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Wednesday, September 6, 2017

PROFESSIONAL GEEK: Steve Rudzinski


Professional Geeks is a series of interviews with some of the coolest people I know; people who pay their bills being geeks. Steve Rudzinski is an independent filmmaker behind seven feature films and takes on the role of the friendly neighborhood Spider-Man for Marvel, donning the red and blue suit for public and private appearances as well as in performances in various stage shows.


The Modern Gafa: How did you come to be a professional geek?

Steve Rudzinski: I came to be a filmmaker by really just choosing to do it. I started making really poor films in high school, tried making my first feature and learned from it, then in 2011 I released my first career film (Slasher Hunter). That is where Silver Spotlight Films really started and making movies became my career. Made another film after that which got me hired to make the next one then I made one then I just kept going up until I filmed and released CarousHELL last in 2016!

I got my Marvel job via working on a project with the amazingly talented Kevin Porter. He really liked me and thought I did such a great job that he got my information to Marvel, who called me up, I showed them what I could do, and I was chosen as Spider-Man!

TMG: What is an average day of work like?

SR: On a film set the average day of work is nothing but chaos. Get to set, figure out what we're shooting and how with the cinematographer, talk to the actors and work through everything, then just start shooting. Force myself to rest at a couple moments, food break, and keep going for up to 12 hours. All while (as the director) juggling actor direction, actor questions, crew questions, cinematographer questions, catering issues, making sure everyone is happy, and IF I'm also acting remembering my lines.

An average day for Spidey depends on if it's a show or a meet n' greet. A meet will be coming to a location for 30 minutes, meeting a huge line of people as FAST as I can (while making sure every meeting is personal), taking pictures with them, then taking a break for 30 minutes. Back and forth for 4-6 hours. If it's a show then it's an easy day, because it's just putting on a 15 minute long performance for something we have rehearsed to perfection with some stage fighting while being cheered like a pro wrestler.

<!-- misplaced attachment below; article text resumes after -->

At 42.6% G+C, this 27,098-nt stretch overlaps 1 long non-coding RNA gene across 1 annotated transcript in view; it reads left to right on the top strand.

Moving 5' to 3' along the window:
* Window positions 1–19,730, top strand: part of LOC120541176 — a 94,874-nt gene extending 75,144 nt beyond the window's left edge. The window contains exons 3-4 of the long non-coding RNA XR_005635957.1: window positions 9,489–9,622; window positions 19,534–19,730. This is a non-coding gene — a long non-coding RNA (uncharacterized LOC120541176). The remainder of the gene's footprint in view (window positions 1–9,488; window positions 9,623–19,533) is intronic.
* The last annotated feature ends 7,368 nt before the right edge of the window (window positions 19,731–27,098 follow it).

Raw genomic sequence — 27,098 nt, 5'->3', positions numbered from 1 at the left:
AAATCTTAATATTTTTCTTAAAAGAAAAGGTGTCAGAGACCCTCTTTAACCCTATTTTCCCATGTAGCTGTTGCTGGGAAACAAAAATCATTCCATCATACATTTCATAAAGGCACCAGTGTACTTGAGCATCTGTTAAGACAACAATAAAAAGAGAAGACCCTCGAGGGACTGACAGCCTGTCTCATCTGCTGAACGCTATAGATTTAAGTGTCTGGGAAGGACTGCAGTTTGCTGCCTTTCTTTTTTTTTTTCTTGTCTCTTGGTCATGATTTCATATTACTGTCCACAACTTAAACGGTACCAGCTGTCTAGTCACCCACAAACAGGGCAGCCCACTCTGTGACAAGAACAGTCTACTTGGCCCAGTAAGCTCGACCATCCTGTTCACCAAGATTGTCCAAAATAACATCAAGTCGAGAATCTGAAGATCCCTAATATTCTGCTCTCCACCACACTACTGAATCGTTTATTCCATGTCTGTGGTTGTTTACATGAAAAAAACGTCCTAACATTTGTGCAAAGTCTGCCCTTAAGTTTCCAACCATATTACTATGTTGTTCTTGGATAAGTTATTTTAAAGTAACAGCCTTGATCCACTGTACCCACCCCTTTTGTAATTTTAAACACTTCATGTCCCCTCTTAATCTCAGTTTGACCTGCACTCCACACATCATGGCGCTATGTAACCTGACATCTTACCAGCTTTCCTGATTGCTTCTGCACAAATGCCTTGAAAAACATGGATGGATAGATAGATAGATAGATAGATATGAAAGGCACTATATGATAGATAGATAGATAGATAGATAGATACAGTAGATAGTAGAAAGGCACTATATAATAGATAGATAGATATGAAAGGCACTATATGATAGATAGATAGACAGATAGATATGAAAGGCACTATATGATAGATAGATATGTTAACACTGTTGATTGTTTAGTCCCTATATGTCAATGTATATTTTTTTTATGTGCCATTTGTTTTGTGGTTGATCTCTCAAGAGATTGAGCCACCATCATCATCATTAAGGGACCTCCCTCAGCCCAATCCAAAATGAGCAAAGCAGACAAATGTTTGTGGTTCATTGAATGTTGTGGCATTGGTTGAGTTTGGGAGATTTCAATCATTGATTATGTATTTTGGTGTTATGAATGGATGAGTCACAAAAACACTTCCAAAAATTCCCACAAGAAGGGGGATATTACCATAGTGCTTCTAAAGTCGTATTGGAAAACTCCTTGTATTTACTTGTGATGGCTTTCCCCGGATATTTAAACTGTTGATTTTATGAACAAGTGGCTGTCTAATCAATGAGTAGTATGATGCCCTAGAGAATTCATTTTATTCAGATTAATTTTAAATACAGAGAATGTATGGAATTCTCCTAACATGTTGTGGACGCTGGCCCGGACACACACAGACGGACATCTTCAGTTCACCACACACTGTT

TMG: How has being a geek helped you succeed in your work?

SR: For both of my jobs, filmmaking and Spider-Man, being a geek has helped me because of all of my knowledge suddenly being useful. I know all of the tropes of horror films so I'm able to have a lot of fun with them and turn them on their head. I know all of Peter Parker's history so I'm able to answer any question for any person ATTEMPTING (and failing) to stump me.

TMG: What is the best thing about your job?

SR: The best thing about making movies is getting to put my weird imagination on the screen and share the stories I want to tell. It can be a very stressful job with a TON of work, but seeing the completed film on the silver screen with a crowd is nothing short of magic.

The best part of Spidey is making kid's dreams of meeting a superhero come true. But that is tied with all of the free travel. That is pretty super nice.


TMG: Do you still love what you do? Or has your hobby becoming a job tainted the enjoyment of it for you?

SR: I absolutely love what I do on both ends. I am still able to enjoy films because I can shut off my "director" brain and just be a fan and I am still able to enjoy comics and wearing spandex even on my off time. The only annoying thing is that as both Spider-Man and a director EVERYONE wants to know all of my exact thoughts for every superhero film. Especially Spidey movies.

If you want to know all of Steve's exact thoughts on every superhero film, you can hit him up on Twitter @SteveRudzinski and check out his movies on the Silver Spotlight Films website.

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